Saudi ambassador to return to Stockholm

Saudi Arabia’s ambassador to Sweden will soon return to Stockholm after a diplomatic spat, Swedish officials said Saturday. But an envoy sent to Riyadh stopped short of offering the Saudis an apology.

Saudi ambassador to return to Stockholm
Photo: TT

The report of the imminent return of the Saudi ambassador, who was recalled more than two weeks ago, indicates tensions between Sweden and Saudi had calmed somewhat.

"I'm very pleased that we can resume our normal diplomatic ties," Swedish Foreign Minister Margot Wallström told reporters. 

The announcement followed a visit to Riyadh to Swedish Government envoy Björn van Sydow on Friday, where he met with Saudi Arabia's kind Salman bin Abdulaziz al-Saud. The Swedish news agency TT said the envoy relayed messages from Sweden's King Carl XVI Gustaf and Prime Minister Stefan Löfven during the meeting.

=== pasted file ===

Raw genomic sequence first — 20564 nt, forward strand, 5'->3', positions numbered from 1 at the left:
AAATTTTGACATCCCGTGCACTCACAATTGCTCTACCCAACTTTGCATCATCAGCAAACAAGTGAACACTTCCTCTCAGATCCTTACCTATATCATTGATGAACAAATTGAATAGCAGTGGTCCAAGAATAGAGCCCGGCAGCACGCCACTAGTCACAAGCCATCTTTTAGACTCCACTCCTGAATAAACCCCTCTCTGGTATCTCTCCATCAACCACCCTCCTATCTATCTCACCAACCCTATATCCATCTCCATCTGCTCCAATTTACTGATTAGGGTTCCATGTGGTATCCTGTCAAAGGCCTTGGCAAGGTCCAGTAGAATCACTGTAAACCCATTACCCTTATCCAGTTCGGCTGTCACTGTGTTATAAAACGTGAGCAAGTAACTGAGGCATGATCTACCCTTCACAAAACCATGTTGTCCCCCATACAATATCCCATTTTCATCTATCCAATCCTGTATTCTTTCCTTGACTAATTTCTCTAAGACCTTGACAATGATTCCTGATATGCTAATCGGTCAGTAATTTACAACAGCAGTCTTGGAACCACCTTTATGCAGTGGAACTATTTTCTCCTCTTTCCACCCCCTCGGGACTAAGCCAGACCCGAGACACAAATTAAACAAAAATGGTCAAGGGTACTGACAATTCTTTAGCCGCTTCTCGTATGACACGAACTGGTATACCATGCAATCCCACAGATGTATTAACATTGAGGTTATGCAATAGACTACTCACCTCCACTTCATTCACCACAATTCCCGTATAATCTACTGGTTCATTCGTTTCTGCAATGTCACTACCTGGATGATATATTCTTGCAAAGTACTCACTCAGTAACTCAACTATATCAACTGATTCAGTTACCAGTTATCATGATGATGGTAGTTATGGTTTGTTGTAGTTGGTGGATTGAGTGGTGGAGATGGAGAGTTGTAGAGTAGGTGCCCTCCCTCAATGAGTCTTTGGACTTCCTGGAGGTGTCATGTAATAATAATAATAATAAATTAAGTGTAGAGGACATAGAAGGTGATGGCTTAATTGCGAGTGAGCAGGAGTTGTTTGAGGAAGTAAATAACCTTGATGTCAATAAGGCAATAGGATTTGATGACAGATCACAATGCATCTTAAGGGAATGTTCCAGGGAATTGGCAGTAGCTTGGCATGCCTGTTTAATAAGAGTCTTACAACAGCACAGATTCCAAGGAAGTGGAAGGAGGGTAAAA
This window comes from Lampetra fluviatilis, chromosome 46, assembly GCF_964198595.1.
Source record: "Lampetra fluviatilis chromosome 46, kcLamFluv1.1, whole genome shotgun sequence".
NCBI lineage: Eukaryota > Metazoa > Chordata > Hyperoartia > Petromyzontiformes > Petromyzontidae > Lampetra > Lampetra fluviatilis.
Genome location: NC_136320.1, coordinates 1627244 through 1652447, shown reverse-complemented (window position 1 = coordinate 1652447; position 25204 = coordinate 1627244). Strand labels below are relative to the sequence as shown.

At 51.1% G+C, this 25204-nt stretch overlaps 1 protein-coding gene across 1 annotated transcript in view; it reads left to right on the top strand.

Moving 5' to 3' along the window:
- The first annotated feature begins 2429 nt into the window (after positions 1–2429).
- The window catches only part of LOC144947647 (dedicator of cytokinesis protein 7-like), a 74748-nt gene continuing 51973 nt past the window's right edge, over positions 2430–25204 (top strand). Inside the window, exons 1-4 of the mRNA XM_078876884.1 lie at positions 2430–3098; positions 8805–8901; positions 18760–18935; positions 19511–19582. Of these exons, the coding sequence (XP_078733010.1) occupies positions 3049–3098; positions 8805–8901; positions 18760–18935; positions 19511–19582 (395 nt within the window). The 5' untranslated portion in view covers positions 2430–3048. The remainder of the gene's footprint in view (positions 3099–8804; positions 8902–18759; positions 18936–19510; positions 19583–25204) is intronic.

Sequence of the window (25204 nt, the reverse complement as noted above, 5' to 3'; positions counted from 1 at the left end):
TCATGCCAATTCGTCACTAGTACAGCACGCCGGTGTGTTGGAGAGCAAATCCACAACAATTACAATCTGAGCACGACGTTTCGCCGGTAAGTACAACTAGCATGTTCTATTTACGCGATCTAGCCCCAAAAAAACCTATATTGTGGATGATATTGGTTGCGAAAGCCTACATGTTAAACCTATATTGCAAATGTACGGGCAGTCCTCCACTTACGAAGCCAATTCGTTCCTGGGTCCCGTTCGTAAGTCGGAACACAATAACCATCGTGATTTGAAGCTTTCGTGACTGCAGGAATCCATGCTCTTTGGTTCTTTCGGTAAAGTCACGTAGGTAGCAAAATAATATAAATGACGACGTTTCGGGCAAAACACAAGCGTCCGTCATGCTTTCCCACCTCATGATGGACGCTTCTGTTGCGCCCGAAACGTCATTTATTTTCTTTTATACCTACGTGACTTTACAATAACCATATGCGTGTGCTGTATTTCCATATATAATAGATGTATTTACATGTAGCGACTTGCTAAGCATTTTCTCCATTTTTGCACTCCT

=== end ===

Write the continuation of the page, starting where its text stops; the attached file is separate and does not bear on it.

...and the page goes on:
Ambassador Ibrahim bin Saad al-Ibrahim was recalled in mid-March in the wake of Foreign Minister Margot Wallström’s remarks about Saudi Arabia. She criticised the situation around women’s rights in the conservative kingdom and the absolute power held by the royal household. Wallström had also called the punishment inflicted on regime-critical blogger Raif Badawi – 10 years in jail and 1,000 lashes – as “medieval”. 

Saudi laws are based on sharia, a moral and religious code. 

Around the same time, Sweden cancelled a long-standing military cooperation deal between the two countries, which prompted the Saudi Arabia to prevent Wallström from making a speech on human rights to the Arab League. Saudi Arabia also froze Swedish business visas to the Gulf kingdom and the UAE recalled its own ambassador to Stockholm. 

But Wallström throughout the row has maintained she has the support of the Swedish people in expressing her opinion. "I do not regret my choice of words," she told the daily Expressen on Saturday.  

The envoy, von Sydow, said he stopped short of issuing an apology to the Saudi king.

"I said we were very sorry if there were feelings of misunderstanding about what was said from the Swedish side, and said that we want to have a dialogue," he said.